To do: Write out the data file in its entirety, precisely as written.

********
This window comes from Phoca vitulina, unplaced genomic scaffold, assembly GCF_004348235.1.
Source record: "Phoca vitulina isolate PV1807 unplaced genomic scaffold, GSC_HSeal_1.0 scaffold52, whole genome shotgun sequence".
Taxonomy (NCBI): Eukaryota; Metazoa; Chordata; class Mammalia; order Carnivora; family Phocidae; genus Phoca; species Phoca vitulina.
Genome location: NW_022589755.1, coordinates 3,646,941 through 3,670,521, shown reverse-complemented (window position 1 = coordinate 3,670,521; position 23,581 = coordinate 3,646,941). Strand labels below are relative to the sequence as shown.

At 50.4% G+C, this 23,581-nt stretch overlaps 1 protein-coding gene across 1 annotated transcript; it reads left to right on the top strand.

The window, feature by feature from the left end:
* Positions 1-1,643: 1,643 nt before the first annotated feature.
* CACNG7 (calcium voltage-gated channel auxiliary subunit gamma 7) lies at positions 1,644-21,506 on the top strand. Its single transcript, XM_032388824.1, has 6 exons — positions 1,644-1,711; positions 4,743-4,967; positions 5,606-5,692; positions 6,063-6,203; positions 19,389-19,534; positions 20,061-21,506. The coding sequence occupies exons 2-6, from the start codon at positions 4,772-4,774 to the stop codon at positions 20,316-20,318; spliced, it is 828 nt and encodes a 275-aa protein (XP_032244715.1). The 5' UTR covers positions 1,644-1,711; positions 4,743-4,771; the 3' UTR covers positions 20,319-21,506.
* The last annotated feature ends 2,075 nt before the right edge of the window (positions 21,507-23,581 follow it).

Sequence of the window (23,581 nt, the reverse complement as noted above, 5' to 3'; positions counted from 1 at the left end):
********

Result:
This window comes from Phoca vitulina, unplaced genomic scaffold, assembly GCF_004348235.1.
Source record: "Phoca vitulina isolate PV1807 unplaced genomic scaffold, GSC_HSeal_1.0 scaffold52, whole genome shotgun sequence".
Taxonomy (NCBI): Eukaryota; Metazoa; Chordata; class Mammalia; order Carnivora; family Phocidae; genus Phoca; species Phoca vitulina.
Genome location: NW_022589755.1, coordinates 3,646,941 through 3,670,521, shown reverse-complemented (window position 1 = coordinate 3,670,521; position 23,581 = coordinate 3,646,941). Strand labels below are relative to the sequence as shown.

At 50.4% G+C, this 23,581-nt stretch overlaps 1 protein-coding gene across 1 annotated transcript; it reads left to right on the top strand.

The window, feature by feature from the left end:
* Positions 1-1,643: 1,643 nt before the first annotated feature.
* CACNG7 (calcium voltage-gated channel auxiliary subunit gamma 7) lies at positions 1,644-21,506 on the top strand. Its single transcript, XM_032388824.1, has 6 exons — positions 1,644-1,711; positions 4,743-4,967; positions 5,606-5,692; positions 6,063-6,203; positions 19,389-19,534; positions 20,061-21,506. The coding sequence occupies exons 2-6, from the start codon at positions 4,772-4,774 to the stop codon at positions 20,316-20,318; spliced, it is 828 nt and encodes a 275-aa protein (XP_032244715.1). The 5' UTR covers positions 1,644-1,711; positions 4,743-4,771; the 3' UTR covers positions 20,319-21,506.
* The last annotated feature ends 2,075 nt before the right edge of the window (positions 21,507-23,581 follow it).

Sequence of the window (23,581 nt, the reverse complement as noted above, 5' to 3'; positions counted from 1 at the left end):